Chinese state-owned banks are experimenting with using the digital yuan to buy investment funds and insurance products

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Two large government-owned Chinese banks are expanding the trial projects for the national digital currency. The China Construction Bank (CCB) and the Bank of Communications (BOCOM) have started researching new uses for the digital renminbi, such as allowing citizens to buy investment funds and insurance online.

The two state-owned banks collaborate with money management and insurance firms to expand China’s digital currency payments beyond retail.

China Construction Bank has collaborated with Shanghai Tiantian Fund Distribution, an investment funds platform, to allow individuals to participate in online funds using the e-yuan. JD.com, the Chinese e-commerce behemoth valued at approximately $120 billion and listed on the Nasdaq US stock exchange, is also a collaboration member.

Zhang Min, China Construction Bank’s executive vice-president, spoke about the development, saying that the bank has been involved in the research and development of the central bank’s digital currency since 2017, which they see as important for their payment system because of its ability to improve payment efficiency.

According to China Construction Bank, 8.42 million individual users and 1.19 million businesses now have digital yuan wallets.

As of June, China Construction Bank had recorded a total of 28.5 million digital yuan transactions worth 18.9 billion yuan (US$2.9 billion).

The Bank of Communication (BOCOM) investigates how the e-yuan funds’ management and insurance companies.

BOCOM’s executive vice president, Qian Bin, remarked on the present situation, stating that the bank is actively investigating different use cases for the digital yuan in the fund management and insurance environment.

“China’s central bank digital currency is a form of legal tender, and from the perspective of a commercial bank, it is our obligation to facilitate the development and liquidity of the currency,” Qian said.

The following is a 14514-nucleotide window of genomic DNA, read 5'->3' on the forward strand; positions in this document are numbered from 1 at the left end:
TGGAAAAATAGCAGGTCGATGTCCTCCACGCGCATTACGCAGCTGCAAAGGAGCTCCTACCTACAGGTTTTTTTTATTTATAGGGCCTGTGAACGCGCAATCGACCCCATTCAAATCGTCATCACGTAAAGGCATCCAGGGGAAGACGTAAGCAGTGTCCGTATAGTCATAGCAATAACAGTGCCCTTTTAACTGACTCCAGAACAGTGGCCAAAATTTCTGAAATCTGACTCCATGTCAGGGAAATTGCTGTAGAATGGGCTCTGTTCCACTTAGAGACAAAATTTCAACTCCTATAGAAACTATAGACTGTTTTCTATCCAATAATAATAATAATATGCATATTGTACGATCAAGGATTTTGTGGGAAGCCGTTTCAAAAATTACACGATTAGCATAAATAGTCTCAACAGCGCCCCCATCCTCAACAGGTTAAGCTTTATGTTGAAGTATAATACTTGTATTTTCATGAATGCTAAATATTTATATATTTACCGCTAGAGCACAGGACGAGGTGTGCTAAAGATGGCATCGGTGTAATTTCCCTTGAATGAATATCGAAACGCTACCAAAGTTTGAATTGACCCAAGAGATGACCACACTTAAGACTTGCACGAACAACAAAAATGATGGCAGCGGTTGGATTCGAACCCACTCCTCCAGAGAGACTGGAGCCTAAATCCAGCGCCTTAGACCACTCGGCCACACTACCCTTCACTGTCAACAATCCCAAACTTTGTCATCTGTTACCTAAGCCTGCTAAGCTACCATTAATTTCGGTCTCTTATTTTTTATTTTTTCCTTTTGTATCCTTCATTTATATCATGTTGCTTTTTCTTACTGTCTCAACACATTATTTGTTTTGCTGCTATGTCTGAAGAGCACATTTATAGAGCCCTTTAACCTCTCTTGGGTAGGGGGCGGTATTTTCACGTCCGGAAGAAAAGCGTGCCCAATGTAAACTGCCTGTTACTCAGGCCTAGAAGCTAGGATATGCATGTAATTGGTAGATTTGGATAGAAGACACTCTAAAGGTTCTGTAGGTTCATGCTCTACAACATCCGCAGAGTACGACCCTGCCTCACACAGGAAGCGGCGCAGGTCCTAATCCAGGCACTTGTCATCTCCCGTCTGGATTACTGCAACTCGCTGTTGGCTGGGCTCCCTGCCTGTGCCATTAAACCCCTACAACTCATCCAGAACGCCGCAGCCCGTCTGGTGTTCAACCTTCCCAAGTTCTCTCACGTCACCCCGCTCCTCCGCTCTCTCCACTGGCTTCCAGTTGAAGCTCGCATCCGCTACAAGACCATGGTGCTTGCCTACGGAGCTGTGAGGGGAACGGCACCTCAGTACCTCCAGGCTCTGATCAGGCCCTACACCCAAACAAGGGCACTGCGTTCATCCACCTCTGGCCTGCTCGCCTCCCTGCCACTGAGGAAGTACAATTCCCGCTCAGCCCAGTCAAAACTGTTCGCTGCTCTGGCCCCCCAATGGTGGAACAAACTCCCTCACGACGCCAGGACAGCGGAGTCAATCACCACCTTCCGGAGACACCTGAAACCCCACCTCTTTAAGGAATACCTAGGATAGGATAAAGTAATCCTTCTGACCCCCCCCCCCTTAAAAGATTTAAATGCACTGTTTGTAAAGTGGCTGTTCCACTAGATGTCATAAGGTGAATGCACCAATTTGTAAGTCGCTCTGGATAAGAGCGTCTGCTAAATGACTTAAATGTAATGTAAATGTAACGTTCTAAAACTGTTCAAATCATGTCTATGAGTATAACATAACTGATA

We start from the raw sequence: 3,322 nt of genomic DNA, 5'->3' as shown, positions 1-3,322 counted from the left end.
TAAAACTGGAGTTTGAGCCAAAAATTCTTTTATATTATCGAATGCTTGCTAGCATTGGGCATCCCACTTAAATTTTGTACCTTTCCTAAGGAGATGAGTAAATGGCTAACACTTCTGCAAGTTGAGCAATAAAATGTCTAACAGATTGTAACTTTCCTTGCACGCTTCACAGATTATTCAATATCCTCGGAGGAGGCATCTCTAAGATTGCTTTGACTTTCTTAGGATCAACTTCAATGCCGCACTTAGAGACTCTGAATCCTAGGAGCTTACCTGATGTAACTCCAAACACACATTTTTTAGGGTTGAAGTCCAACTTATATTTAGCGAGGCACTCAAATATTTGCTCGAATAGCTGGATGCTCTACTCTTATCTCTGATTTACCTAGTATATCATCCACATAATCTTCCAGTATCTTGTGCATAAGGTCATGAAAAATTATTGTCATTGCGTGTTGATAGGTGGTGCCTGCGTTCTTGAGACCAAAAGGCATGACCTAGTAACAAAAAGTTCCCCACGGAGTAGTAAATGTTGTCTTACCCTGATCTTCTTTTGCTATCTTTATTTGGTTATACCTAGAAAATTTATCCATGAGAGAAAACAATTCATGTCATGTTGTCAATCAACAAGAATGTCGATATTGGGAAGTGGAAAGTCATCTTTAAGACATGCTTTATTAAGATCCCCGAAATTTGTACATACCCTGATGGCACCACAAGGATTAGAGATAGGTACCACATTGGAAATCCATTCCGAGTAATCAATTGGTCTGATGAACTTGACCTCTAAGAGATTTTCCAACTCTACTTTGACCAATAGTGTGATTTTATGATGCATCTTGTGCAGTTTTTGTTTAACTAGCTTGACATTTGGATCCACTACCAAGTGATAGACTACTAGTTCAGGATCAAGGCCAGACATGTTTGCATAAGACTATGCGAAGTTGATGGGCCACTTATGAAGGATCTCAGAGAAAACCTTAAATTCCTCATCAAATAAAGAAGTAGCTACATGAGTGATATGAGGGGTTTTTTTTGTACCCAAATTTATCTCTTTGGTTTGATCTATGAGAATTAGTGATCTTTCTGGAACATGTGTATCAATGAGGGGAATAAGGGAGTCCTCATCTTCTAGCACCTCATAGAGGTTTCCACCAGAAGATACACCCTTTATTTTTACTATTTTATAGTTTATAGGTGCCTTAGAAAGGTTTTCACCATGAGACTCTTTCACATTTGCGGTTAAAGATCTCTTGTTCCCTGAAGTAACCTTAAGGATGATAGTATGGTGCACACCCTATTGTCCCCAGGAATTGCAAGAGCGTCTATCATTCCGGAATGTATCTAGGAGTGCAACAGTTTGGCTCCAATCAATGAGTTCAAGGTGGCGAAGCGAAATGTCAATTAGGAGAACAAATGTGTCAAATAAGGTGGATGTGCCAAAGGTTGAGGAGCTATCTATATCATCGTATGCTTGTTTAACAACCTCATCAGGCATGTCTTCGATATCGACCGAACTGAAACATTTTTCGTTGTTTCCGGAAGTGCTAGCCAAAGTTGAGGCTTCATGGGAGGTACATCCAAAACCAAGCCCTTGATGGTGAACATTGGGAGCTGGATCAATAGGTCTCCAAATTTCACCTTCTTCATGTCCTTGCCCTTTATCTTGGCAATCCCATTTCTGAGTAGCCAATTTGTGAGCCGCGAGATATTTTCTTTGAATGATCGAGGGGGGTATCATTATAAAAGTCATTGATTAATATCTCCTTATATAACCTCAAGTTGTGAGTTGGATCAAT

On the other hand, Qian made no mention of the bank’s investment managers or insurance businesses. The Bank of Communications has registered 6.3 million e-yuan transactions worth 2.5 billion yuan as of June.

The efforts of the two government-owned banks go beyond China’s central bank’s original CBDC model, which was supposed to power just the low-value, everyday retail payment environment.

Renminbi Digital is now available for exchange.

While the general public will use China’s retail central bank digital currency (CBDC), the wholesale CBDC will be given to commercial banks and other organizations for large-scale transactions.

Last month, 35 Chinese commercial banks allowed customers to utilize the country’s new CBDC, showing that the system is improving.

CITIC, China Everbright, China Merchants Bank, Shanghai Pudong Development Bank, Minsheng, Ping An, Guangfa, and Zheshang are among the financial institutions that accept deposits and withdrawals in the digital yuan, in addition to the six state-run banks.

Thousands of residents were chosen through a lottery method to use a specialized app to spend their national digital money, also known as digital currency electronic payment (DCEP), at both online and offline businesses.

The Industrial and Commercial Bank of China (ICBC) was the country’s first bank to embrace the digital yuan. According to a function provided by the state-owned bank, clients may now convert their digital renminbi to cash at over 3,000 ATMs around Beijing.

China continues testing its national digital currency pilot projects and working with international financial authorities to establish a legal framework for CBDCs.

Because the CBDC has not been formally launched to the public, China’s central bank has not ascribed a monetary value. Though China’s government is still working to make the digital yuan a widespread currency, it has been quick to prohibit the usage of Bitcoin and other private cryptocurrencies within its borders.

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